IEF expresses 'concern' over high oil prices
Rome (AFP) April 22, 2008
Ministers from 74 countries attending the International Energy Forum here expressed "concern" Tuesday at high oil prices, which topped a record 119 dollars.
"Ministers expressed concerns over the current level of oil prices," the IEF said in a final statement issued after three days of talks.
"Oil prices should be at levels that are acceptable to producers and consumers to ensure global economic growth, particularly in developing countries," it said.
The IEF, held every two years, brought together oil producers and consumers for three days of closed-door talks in the Italian capital to tackle issues such as soaring energy prices, growing demand, security of supply and concerns about global warming and the environment.
But it was prices, rising to records on an almost daily basis of late, that dominated proceedings.
International Energy Agency chief Nobuo Tanaka warned that high oil prices could tip the world economy into recession.
British Energy Minister Malcolm Wicks said: "Many of us feel that it would be a good thing for the world economy if prices were significantly lower than where they are at the moment."
Nevertheless, the Organization of Petroleum Exporting Countries (OPEC), which produces about 40 percent of the world's oil, denied that it was in a position to change the situation, which it blamed on speculators.
OPEC also pointed to soaring production costs, which have risen by 50-60 percent in the last few years as a result of wage inflation and equipment costs.
"Oil prices haven't really been a boon to producers," said OPEC's secretary general Abdalla Salem El-Badri.
Italian Economy Minister Perluigi Bersani who co-hosted the meeting, said stabilising prices was paramount, since it was high volatility rather than actual price levels that harmed investment.
The IEF also had to work against perceptions that world oil and gas resources were about to dry up in the face of soaring energy demand, the forum said.
Global oil and gas resources were "sufficient to meet world needs over the next decades," the IEF insisted.
Saudi Arabia Petroleum Minister Ali al-Naimi agreed.
"I can assure you unequivocally that the world is not running out of oil," he insisted, pleading for calm.
The root of the problem was primarily due to "limited capacity along the entire supply chain .... at its heart, this is not an energy resource issue; it is primarily an investment issue," he said.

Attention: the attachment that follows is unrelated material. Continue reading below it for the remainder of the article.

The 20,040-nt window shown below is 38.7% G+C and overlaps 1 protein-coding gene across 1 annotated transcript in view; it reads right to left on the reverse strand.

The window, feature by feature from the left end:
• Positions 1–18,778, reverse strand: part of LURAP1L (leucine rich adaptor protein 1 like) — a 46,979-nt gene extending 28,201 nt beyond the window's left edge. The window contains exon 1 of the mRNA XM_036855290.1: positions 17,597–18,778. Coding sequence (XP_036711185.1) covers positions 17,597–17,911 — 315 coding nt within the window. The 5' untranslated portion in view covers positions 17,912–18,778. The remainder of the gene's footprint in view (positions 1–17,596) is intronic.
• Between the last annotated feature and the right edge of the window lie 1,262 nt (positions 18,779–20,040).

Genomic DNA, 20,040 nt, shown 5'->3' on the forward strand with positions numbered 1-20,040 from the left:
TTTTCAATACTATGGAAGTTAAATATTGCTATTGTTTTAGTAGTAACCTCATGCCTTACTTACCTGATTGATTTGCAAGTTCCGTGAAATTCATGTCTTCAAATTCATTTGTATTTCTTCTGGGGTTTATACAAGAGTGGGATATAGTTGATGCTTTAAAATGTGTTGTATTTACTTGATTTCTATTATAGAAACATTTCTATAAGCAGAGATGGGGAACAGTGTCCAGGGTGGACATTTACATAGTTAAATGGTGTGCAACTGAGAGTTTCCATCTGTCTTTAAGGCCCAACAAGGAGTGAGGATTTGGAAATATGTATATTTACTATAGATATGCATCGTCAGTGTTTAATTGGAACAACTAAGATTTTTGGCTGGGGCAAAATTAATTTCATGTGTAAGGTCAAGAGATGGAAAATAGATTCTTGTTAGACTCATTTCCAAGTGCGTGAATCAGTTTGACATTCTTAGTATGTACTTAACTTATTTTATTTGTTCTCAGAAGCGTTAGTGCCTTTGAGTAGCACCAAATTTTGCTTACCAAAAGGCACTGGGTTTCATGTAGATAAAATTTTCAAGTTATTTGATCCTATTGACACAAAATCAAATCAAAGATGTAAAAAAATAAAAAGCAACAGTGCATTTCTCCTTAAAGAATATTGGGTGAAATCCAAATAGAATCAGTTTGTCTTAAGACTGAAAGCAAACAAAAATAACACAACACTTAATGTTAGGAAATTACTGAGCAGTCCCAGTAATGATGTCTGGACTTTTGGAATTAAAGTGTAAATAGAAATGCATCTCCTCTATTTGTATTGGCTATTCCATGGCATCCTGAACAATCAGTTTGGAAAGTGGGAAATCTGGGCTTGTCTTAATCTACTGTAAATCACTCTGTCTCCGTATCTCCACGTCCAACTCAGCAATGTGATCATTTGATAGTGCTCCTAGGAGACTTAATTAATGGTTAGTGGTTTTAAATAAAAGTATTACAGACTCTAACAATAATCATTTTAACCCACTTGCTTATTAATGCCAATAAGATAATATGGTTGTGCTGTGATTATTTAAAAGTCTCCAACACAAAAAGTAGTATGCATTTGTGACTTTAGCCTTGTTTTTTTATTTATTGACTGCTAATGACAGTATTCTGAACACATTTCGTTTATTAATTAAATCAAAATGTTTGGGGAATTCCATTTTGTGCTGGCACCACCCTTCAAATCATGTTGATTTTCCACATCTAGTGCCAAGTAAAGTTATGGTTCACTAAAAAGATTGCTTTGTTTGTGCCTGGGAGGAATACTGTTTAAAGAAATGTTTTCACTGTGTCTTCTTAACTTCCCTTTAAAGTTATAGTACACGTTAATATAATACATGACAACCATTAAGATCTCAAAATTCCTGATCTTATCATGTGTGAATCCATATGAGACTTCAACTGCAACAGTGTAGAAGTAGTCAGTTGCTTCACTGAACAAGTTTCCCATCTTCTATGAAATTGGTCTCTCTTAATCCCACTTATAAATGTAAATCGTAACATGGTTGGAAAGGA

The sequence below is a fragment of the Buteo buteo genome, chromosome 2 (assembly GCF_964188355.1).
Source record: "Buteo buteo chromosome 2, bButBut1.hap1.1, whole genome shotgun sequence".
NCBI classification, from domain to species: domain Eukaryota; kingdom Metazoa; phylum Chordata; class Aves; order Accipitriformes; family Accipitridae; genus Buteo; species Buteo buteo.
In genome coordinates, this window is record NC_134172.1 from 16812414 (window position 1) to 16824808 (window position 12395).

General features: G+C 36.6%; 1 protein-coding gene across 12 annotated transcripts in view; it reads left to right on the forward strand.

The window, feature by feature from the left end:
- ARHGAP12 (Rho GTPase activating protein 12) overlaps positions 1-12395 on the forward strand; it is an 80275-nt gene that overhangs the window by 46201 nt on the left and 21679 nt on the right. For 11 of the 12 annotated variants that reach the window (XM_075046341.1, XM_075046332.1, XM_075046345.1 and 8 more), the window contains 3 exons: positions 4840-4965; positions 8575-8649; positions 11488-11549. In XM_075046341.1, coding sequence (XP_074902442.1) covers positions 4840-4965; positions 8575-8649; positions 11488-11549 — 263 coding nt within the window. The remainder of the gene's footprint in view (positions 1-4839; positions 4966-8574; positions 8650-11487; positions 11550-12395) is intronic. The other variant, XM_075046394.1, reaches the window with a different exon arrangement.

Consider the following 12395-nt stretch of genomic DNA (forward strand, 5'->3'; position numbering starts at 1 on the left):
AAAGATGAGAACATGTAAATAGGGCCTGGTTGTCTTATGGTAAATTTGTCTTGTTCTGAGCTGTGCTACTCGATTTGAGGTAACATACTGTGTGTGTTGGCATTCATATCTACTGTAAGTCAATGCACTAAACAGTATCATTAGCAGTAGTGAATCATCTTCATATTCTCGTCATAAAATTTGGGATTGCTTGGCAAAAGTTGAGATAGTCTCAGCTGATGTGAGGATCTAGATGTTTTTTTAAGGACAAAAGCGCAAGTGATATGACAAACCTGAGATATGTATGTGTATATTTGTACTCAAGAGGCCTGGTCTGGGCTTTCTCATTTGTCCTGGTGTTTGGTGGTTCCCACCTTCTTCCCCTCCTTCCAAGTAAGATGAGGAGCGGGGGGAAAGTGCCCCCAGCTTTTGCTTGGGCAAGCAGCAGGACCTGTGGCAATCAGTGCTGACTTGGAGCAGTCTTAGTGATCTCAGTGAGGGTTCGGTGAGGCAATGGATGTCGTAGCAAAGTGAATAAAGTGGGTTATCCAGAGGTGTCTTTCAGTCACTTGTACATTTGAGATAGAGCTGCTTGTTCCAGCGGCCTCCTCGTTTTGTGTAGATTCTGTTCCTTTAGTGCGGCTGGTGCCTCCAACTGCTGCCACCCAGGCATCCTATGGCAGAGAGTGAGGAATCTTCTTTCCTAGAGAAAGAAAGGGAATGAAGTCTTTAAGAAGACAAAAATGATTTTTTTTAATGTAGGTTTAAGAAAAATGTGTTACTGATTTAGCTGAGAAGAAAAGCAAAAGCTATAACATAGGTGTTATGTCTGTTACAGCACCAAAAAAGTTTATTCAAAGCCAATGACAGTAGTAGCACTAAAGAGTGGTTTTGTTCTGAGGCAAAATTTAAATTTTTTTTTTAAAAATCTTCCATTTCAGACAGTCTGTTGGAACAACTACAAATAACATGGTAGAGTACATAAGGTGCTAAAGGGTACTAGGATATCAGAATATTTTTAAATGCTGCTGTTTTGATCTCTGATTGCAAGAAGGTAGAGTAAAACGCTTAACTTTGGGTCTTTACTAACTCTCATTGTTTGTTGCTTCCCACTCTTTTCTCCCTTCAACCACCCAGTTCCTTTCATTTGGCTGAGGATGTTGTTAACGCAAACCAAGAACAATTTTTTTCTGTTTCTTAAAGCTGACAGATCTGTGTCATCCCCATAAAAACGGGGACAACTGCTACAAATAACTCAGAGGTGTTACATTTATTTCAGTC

OPEC coincidentally announced it would raise production capacity by five million barrels per day (bpd) by 2012 and by nine million bpd by 2020 from current output levels of about 32 million bpd.
The IEF said it welcomed the development of alternative energy sources.
But one such source -- biofuels -- came under heavy fire, with participants roundly blaming it for the current food crisis sparked by rising agricultural prices.
"Ministers highlighted some drawbacks and limits of biofuels," the statement said.
Biofuels were developed as part of plans to limit and reduce greenhouse gas emissions, held responsible for global warming, but since they take up land that would otherwise be used for food production, they have been increasingly blamed for soaring food prices.
The IEF said a "realistic and comprehensive assessment" of the future economic and evironmental implications of biofuels had to be drawn up.
With fossil fuels, such as oil, gas and coal, set to dominate the energy mix "for decades to come," the IEF said countries should improve their energy efficiency.
At the same time, carbon capture and storage (CCS) technology was "an important option to reduce greenhouse gas emissions from fossil fuels," the forum said.
"CCS development and deployment will play a crucial role in delivering a sustainable energy future."
The next IEF will be hosted by Mexico in 2010.
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Rome (AFP) April 21, 2008
High oil prices are here to stay, but they cannot be blamed for the current global food crisis, an international forum heard on Monday.
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